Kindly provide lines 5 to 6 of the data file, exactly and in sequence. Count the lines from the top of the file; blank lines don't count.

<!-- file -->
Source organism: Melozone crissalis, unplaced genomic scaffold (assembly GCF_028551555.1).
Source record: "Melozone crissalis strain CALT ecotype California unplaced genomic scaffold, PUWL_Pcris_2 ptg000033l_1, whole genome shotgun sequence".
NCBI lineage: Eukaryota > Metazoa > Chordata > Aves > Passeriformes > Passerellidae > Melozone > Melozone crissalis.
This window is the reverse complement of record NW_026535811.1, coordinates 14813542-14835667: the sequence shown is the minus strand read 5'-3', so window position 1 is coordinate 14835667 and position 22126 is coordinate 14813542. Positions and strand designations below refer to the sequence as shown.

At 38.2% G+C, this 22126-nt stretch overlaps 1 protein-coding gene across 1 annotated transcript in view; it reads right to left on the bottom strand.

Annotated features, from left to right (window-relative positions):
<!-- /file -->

At 38.2% G+C, this 22126-nt stretch overlaps 1 protein-coding gene across 1 annotated transcript in view; it reads right to left on the bottom strand.

Annotated features, from left to right (window-relative positions):